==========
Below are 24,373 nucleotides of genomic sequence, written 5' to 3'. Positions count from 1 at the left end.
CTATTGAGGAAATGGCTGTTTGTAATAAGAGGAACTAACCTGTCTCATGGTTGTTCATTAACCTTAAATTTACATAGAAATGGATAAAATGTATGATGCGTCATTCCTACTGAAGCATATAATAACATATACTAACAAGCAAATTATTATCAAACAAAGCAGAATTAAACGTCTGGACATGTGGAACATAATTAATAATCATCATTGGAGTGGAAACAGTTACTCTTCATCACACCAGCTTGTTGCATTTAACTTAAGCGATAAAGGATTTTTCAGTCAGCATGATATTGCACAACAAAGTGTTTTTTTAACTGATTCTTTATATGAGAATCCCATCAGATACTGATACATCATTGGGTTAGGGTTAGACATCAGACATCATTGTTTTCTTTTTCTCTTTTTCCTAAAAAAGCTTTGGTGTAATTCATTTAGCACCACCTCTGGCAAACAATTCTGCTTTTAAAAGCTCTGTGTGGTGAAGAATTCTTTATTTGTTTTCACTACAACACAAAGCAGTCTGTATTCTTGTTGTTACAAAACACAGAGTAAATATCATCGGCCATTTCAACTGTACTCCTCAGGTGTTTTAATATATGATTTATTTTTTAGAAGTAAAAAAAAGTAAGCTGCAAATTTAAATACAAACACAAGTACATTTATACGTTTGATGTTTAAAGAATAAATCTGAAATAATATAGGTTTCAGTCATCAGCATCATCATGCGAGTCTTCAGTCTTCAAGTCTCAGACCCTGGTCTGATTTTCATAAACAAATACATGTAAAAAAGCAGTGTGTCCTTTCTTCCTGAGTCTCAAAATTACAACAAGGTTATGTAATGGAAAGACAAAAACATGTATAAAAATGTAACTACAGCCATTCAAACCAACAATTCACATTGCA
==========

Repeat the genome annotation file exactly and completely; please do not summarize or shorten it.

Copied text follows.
Below are 24,373 nucleotides of genomic sequence, written 5' to 3'. Positions count from 1 at the left end.
CTATTGAGGAAATGGCTGTTTGTAATAAGAGGAACTAACCTGTCTCATGGTTGTTCATTAACCTTAAATTTACATAGAAATGGATAAAATGTATGATGCGTCATTCCTACTGAAGCATATAATAACATATACTAACAAGCAAATTATTATCAAACAAAGCAGAATTAAACGTCTGGACATGTGGAACATAATTAATAATCATCATTGGAGTGGAAACAGTTACTCTTCATCACACCAGCTTGTTGCATTTAACTTAAGCGATAAAGGATTTTTCAGTCAGCATGATATTGCACAACAAAGTGTTTTTTTAACTGATTCTTTATATGAGAATCCCATCAGATACTGATACATCATTGGGTTAGGGTTAGACATCAGACATCATTGTTTTCTTTTTCTCTTTTTCCTAAAAAAGCTTTGGTGTAATTCATTTAGCACCACCTCTGGCAAACAATTCTGCTTTTAAAAGCTCTGTGTGGTGAAGAATTCTTTATTTGTTTTCACTACAACACAAAGCAGTCTGTATTCTTGTTGTTACAAAACACAGAGTAAATATCATCGGCCATTTCAACTGTACTCCTCAGGTGTTTTAATATATGATTTATTTTTTAGAAGTAAAAAAAAGTAAGCTGCAAATTTAAATACAAACACAAGTACATTTATACGTTTGATGTTTAAAGAATAAATCTGAAATAATATAGGTTTCAGTCATCAGCATCATCATGCGAGTCTTCAGTCTTCAAGTCTCAGACCCTGGTCTGATTTTCATAAACAAATACATGTAAAAAAGCAGTGTGTCCTTTCTTCCTGAGTCTCAAAATTACAACAAGGTTATGTAATGGAAAGACAAAAACATGTATAAAAATGTAACTACAGCCATTCAAACCAACAATTCACATTGCA